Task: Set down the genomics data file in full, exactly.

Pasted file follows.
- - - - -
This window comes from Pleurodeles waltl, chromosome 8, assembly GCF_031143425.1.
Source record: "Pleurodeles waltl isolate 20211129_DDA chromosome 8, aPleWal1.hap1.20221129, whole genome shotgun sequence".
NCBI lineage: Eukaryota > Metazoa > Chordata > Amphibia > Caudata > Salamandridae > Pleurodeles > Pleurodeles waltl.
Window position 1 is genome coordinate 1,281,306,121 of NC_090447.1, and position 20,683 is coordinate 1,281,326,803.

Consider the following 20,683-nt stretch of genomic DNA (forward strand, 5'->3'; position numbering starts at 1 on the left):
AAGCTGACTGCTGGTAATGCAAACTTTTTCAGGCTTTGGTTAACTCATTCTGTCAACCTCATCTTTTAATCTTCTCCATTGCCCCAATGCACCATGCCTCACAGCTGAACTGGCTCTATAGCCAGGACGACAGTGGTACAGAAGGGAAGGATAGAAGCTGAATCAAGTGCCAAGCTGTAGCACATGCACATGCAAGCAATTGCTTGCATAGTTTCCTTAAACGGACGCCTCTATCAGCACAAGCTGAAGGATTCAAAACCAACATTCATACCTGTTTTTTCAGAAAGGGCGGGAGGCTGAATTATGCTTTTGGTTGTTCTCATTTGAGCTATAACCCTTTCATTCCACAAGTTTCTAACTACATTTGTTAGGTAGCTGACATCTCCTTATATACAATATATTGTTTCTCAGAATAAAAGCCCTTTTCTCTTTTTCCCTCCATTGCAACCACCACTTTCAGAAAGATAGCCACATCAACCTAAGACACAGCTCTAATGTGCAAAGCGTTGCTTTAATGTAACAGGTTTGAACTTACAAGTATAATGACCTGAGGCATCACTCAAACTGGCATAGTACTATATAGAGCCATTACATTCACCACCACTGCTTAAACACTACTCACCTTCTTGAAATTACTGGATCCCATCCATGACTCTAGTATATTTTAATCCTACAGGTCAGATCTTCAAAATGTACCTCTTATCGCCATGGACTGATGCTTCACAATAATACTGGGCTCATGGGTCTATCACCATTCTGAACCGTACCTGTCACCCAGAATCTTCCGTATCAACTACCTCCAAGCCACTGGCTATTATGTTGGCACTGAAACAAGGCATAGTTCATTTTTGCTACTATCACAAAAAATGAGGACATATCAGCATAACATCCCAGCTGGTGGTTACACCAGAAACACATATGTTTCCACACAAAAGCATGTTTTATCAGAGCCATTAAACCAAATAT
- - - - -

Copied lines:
This window comes from Pleurodeles waltl, chromosome 8, assembly GCF_031143425.1.
Source record: "Pleurodeles waltl isolate 20211129_DDA chromosome 8, aPleWal1.hap1.20221129, whole genome shotgun sequence".
NCBI lineage: Eukaryota > Metazoa > Chordata > Amphibia > Caudata > Salamandridae > Pleurodeles > Pleurodeles waltl.
Window position 1 is genome coordinate 1,281,306,121 of NC_090447.1, and position 20,683 is coordinate 1,281,326,803.

Consider the following 20,683-nt stretch of genomic DNA (forward strand, 5'->3'; position numbering starts at 1 on the left):
AAGCTGACTGCTGGTAATGCAAACTTTTTCAGGCTTTGGTTAACTCATTCTGTCAACCTCATCTTTTAATCTTCTCCATTGCCCCAATGCACCATGCCTCACAGCTGAACTGGCTCTATAGCCAGGACGACAGTGGTACAGAAGGGAAGGATAGAAGCTGAATCAAGTGCCAAGCTGTAGCACATGCACATGCAAGCAATTGCTTGCATAGTTTCCTTAAACGGACGCCTCTATCAGCACAAGCTGAAGGATTCAAAACCAACATTCATACCTGTTTTTTCAGAAAGGGCGGGAGGCTGAATTATGCTTTTGGTTGTTCTCATTTGAGCTATAACCCTTTCATTCCACAAGTTTCTAACTACATTTGTTAGGTAGCTGACATCTCCTTATATACAATATATTGTTTCTCAGAATAAAAGCCCTTTTCTCTTTTTCCCTCCATTGCAACCACCACTTTCAGAAAGATAGCCACATCAACCTAAGACACAGCTCTAATGTGCAAAGCGTTGCTTTAATGTAACAGGTTTGAACTTACAAGTATAATGACCTGAGGCATCACTCAAACTGGCATAGTACTATATAGAGCCATTACATTCACCACCACTGCTTAAACACTACTCACCTTCTTGAAATTACTGGATCCCATCCATGACTCTAGTATATTTTAATCCTACAGGTCAGATCTTCAAAATGTACCTCTTATCGCCATGGACTGATGCTTCACAATAATACTGGGCTCATGGGTCTATCACCATTCTGAACCGTACCTGTCACCCAGAATCTTCCGTATCAACTACCTCCAAGCCACTGGCTATTATGTTGGCACTGAAACAAGGCATAGTTCATTTTTGCTACTATCACAAAAAATGAGGACATATCAGCATAACATCCCAGCTGGTGGTTACACCAGAAACACATATGTTTCCACACAAAAGCATGTTTTATCAGAGCCATTAAACCAAATAT